What part of this comment dont make sense to you?

  30. 46

    This program is much more like the Green Technology program than PPH or P2P. The only real difference is the higher price. The rules limiting claim numbers in this new acceleration program are a bit more generous than the Green Tech program. Of course, there are no requirements with respect to the subject matter of the claims.

    Nobody has registered any serious complaints about the Green Technology program not working. The only problem with the program that I can recall reading about is that not enough people were taking advantage of it so the PTO relaxed a few of the requirements.

    By the way, with respect to P2P, that seems to be a fine way to get quick patents in participating foreign countries, especially if you’d accelerated in the US and you were happy with the US claims (or if you had a favorable ISR/WO).

    In short, pingaling, your comment makes no sense. But we all know why, don’t we?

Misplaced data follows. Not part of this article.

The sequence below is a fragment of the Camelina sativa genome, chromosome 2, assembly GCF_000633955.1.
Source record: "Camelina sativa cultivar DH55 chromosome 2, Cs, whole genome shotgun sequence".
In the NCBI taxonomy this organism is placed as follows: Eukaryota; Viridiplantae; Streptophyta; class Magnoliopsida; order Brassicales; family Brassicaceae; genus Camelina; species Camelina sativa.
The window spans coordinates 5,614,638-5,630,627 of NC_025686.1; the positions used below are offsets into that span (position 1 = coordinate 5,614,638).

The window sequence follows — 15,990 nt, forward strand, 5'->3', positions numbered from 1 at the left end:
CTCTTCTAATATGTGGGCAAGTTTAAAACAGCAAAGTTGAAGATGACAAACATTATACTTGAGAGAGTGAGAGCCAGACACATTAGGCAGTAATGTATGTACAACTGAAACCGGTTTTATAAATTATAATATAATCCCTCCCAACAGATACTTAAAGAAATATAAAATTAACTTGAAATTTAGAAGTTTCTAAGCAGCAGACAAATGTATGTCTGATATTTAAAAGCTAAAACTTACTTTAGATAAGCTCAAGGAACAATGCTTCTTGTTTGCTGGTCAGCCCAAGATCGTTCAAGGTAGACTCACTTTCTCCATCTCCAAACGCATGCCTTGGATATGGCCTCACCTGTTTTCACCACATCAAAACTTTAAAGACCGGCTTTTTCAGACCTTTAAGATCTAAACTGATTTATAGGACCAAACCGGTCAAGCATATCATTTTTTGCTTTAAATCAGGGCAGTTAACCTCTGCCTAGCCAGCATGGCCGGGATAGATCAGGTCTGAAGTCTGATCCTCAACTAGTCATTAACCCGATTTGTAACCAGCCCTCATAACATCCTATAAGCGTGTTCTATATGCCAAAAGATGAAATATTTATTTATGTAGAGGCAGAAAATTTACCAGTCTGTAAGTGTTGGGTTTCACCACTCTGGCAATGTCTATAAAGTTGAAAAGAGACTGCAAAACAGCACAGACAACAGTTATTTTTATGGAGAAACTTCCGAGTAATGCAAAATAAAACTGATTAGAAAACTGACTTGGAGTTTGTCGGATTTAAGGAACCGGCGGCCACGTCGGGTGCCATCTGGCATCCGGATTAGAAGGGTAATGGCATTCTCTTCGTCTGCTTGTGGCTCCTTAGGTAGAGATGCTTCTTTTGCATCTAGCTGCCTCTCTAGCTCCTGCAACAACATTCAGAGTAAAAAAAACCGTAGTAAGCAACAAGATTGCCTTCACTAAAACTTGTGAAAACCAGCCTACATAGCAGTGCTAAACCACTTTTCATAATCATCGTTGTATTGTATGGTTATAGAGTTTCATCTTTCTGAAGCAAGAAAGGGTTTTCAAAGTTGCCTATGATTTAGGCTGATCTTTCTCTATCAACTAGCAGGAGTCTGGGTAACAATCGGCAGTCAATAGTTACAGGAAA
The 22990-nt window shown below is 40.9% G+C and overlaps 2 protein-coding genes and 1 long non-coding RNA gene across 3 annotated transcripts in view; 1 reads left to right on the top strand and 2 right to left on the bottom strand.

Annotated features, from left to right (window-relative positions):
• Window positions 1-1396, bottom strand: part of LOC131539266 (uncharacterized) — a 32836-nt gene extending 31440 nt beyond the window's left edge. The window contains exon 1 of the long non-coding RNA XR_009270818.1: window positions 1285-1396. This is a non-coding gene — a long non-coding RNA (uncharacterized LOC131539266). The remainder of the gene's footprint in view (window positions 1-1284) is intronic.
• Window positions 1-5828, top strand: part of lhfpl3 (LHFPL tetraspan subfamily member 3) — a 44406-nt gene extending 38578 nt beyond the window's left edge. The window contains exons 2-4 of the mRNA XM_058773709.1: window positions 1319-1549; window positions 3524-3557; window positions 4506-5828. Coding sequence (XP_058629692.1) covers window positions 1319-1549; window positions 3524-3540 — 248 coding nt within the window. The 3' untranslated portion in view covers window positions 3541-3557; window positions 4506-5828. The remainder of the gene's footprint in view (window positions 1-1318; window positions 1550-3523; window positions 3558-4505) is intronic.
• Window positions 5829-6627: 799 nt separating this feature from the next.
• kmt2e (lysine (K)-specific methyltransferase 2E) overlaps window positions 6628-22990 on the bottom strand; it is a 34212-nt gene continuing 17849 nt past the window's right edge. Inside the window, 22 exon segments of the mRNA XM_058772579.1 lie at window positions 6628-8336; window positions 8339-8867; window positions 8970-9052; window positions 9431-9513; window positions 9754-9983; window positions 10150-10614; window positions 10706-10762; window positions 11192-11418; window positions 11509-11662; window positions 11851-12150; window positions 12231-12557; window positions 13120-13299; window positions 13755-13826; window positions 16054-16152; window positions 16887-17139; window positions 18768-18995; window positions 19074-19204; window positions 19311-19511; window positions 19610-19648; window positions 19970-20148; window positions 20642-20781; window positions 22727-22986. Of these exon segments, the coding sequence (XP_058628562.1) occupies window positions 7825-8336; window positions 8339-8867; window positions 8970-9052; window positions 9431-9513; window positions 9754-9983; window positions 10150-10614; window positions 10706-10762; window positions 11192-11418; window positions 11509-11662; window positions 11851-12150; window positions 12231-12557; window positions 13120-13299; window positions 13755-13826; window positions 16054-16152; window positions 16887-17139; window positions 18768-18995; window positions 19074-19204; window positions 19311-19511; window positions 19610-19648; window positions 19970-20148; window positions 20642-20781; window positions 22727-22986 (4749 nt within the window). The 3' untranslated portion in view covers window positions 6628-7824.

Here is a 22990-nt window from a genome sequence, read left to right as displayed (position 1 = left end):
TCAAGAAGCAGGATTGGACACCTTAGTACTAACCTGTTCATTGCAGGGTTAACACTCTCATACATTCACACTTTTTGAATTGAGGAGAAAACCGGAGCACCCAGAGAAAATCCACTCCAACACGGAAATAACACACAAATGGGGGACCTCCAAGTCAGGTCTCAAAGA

31. 45

    Why are you concerned? Are you operating under the misunderstanding that somehow this payment is for guaranteeing you an allowance? Because it’s not. Your payment is simply getting you an examination faster than you would get without the payment.

  32. 44

    I guess you’ve never had a passport expedited. Oh the humanity!!!!!

  33. 43

    Me, I only want to protect my invention from a potential 3rd, 4th, and 5th etc. infringer. I’ll roll the dice before requesting examination, it will save me a whole $600.

    Once the first 4 actors are sufficiently using my invention, that’s when I strike, incur all the prosecution costs in addition to my already acccrued filing costs and hope to obtain the honor of preventing those late moving 6th, 7th, and 8th etc. infringers from using my invention.

    And so why do this?

  34. 42

    On its face, this new rule from PTO seems to violate the equal protection clause of our constitution.